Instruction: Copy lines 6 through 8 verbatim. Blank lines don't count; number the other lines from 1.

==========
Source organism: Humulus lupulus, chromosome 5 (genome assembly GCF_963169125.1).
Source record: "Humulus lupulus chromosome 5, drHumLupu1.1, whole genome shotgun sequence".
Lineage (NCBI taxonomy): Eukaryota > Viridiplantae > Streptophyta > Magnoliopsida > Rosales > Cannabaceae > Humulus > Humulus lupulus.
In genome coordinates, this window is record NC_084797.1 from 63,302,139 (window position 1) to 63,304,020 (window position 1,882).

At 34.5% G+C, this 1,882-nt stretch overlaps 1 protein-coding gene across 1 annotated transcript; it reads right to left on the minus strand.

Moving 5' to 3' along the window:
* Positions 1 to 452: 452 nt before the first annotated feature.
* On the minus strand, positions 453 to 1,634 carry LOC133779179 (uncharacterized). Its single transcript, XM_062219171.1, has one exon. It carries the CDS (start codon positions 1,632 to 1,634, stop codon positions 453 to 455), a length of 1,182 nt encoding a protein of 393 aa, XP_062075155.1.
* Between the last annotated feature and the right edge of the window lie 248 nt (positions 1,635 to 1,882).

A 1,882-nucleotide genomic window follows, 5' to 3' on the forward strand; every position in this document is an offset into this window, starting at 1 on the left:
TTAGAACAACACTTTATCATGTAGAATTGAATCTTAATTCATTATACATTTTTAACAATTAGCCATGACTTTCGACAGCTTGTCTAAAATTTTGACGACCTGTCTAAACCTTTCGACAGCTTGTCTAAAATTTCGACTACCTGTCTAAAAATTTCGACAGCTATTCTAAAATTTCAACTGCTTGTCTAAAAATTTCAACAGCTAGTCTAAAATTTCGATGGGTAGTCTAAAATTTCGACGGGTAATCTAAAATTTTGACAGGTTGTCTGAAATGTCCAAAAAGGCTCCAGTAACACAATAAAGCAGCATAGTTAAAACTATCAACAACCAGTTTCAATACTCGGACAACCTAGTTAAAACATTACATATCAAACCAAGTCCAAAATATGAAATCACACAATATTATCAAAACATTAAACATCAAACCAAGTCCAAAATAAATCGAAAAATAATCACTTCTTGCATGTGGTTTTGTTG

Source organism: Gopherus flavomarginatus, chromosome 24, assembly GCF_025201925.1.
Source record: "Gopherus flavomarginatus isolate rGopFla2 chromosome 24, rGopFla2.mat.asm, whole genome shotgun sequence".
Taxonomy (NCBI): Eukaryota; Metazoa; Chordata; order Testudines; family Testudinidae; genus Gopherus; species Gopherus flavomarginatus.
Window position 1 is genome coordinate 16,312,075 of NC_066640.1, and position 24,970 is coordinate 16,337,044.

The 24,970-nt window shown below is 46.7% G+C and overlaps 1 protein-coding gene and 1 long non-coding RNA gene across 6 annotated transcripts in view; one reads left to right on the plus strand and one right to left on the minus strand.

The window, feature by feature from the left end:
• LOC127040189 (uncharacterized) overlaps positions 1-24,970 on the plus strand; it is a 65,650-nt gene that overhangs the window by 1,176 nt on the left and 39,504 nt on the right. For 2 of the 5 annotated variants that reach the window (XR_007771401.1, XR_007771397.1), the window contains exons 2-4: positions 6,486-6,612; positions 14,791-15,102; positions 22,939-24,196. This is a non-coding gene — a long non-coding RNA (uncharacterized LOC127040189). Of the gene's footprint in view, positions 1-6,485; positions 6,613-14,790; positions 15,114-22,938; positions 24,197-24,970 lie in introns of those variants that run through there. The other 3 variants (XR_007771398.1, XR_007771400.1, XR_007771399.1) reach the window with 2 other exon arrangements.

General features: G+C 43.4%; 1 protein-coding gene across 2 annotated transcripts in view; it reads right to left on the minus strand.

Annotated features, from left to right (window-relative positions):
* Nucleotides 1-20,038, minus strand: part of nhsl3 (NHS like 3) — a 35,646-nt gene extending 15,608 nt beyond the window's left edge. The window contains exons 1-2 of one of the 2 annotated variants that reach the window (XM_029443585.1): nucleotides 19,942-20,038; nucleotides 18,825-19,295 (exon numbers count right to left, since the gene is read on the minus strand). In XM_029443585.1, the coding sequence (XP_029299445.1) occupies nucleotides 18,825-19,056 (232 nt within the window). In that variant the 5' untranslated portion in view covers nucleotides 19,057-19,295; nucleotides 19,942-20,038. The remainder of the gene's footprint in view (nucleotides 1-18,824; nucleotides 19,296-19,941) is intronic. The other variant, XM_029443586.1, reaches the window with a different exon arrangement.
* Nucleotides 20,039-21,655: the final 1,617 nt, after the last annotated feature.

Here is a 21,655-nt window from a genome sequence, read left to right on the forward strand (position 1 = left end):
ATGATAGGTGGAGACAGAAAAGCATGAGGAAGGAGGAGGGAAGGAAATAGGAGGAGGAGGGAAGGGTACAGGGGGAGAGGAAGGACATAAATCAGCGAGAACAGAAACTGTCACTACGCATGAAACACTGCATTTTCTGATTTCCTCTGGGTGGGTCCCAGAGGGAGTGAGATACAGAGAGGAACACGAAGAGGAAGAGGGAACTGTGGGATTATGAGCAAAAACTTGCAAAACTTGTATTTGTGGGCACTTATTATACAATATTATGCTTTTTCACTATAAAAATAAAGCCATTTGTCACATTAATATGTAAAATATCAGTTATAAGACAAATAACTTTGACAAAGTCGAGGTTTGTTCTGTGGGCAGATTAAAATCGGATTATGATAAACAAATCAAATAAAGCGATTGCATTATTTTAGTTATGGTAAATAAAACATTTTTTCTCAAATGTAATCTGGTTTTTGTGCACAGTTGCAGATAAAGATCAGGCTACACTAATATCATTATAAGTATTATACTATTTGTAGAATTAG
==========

Moving 5' to 3' along the window:
* Positions 1 to 452: 452 nt before the first annotated feature.
* On the minus strand, positions 453 to 1,634 carry LOC133779179 (uncharacterized). Its single transcript, XM_062219171.1, has one exon. It carries the CDS (start codon positions 1,632 to 1,634, stop codon positions 453 to 455), a length of 1,182 nt encoding a protein of 393 aa, XP_062075155.1.